Tibet wildlife vacation, Tibet Plateau mammals

Departure information

This trip can be tailor made throughout the year to suit your requirements

Responsible tourism

Responsible tourism: Tibet wildlife vacation, Tibet Plateau mammals


As this is just about as remote as it is possible to get in the world, most of the local towns and villages do not have environmentally sound refuse management systems. As a result whenever we are here in the wilds of Tibet (as elsewhere) our local guides and foreign escorts provide information on how to protect the environment and circulate sustainable management policies etc. We also lead by example and do not bringing excess plastics and other waste products with us and of course bringing everything back with us. We encourage you to protect the environment by not littering and by taking all non disposable items back home with you, including bringing your rubbish with you and disposing of it properly in the larger towns or cities.

As we camp in many places there are not permanent toilets, so we dig a hole at least 25cm deep and bury human waste a long way away from any water courses. We also burn or bury toilet paper and are careful to never buy products made from endangered wildlife or endangered plants and avoid bathing or washing clothes in bodies of water. We also make sure that all of the accommodation that we use minimises there impact on the environment by using kerosene/gas fuel instead of fire wood (in the more remote areas this is not always possible and we aim to provide alternative means to burning wood where and when possible.

As with all of our tours all over the world we only take small groups with a maximum of 10 people (most tours run with 2-4 people) which reduces our impact on the environment. It is important to be aware of the fragility of the Himalayan ecosystem, by traveling with a zoologist as well as local guides, the impact on the environment is a minimum. As many things are recycled as possible and we make sure that all signs of our camp are taken back with us to the town and disposed of responsibly. Every person booking on this tour will receive a comprehensive pre-departure pack which will outline the doís and doníts when on the tour, these guidelines help to increase your chances of seeing wildlife as well as protecting the environment and conserving the area for future generations. All these points are common sense and by following them will increase the enjoyment of the entire tour.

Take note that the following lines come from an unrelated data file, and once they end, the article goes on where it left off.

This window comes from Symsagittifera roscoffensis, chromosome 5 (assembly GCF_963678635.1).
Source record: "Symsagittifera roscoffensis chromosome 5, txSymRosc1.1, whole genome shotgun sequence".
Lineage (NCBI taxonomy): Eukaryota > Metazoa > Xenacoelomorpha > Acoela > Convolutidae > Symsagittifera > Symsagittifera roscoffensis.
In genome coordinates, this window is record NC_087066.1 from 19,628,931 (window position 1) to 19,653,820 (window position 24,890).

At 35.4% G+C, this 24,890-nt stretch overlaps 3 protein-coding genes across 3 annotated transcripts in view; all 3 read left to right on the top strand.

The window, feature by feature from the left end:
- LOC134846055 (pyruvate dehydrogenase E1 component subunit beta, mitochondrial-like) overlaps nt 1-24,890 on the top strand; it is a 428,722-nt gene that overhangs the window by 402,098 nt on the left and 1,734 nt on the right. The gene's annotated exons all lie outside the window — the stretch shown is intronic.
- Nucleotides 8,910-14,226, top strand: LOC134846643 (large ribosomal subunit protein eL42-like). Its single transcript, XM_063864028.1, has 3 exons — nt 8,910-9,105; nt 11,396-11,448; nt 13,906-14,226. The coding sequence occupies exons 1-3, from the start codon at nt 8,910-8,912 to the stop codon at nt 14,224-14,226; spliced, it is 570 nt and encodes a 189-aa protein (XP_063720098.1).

At the end of each we offset our carbon footprint (based on the number of tours we have completed and the number of passengers we have taken with us), with the Carbon Trust.

Wildlife Promise:

The wildlife is of course of the upmost importance to us on this tour and all other tours run by us. We donate money to various conservation and research groups that help to protect the endangered species of the Tibetan Plateau, including George Schallerís conservation organisations as it was through his pioneering work that there are any protected areas in the Tibetan Plateau. We also actively campaign against poaching and the illegal fur trade worldwide; we are also keen to report any abuse of the environment or wildlife that we see to the local authorities (this includes reporting marketers and shops that still continue to sell Shashtoosh, which is the wool of the critically endangered and heavily protected Tibetan antelope, in India, Nepal and Tibet).


As with all of our tours we employ local guides, drivers, porters, cooks and camping assistances. We also make sure that all the food and resources that we use on the tour are sourced locally, thus helping the local economies and enforcing sustainable farming and resource management. We also encourage all of our guests to interact as much as possible with local people so that they gain an amazing insight in local life.

As we believe that part of being a responsible traveler is one that is willing to learn and respect other cultures; as well as being a great way for our guests to learn about the different backgrounds, nationalities, and religions to interact and learn from each other, fostering peace and understanding. We make sure that all of our local guides are well paid for their expert services and this has led to guiding becoming a genuine career prospect which has helped to keep the current generation of men in the villages (as opposed to the migration out of the mountains and into the towns and cities).

The other major impact is that when staying at the homestays in the remote rural villages, the money from the homestay is split to fund many projects in the village as well as some being given direct the host families. All our guests are encouraged to embrace and understand Buddhism and the daily lives of the local people, we find that this is the best way for the local ethos and culture to embed itself into foreigners and as a result the awareness of the area and its people becomes more ingrained in the mindset of tourists.

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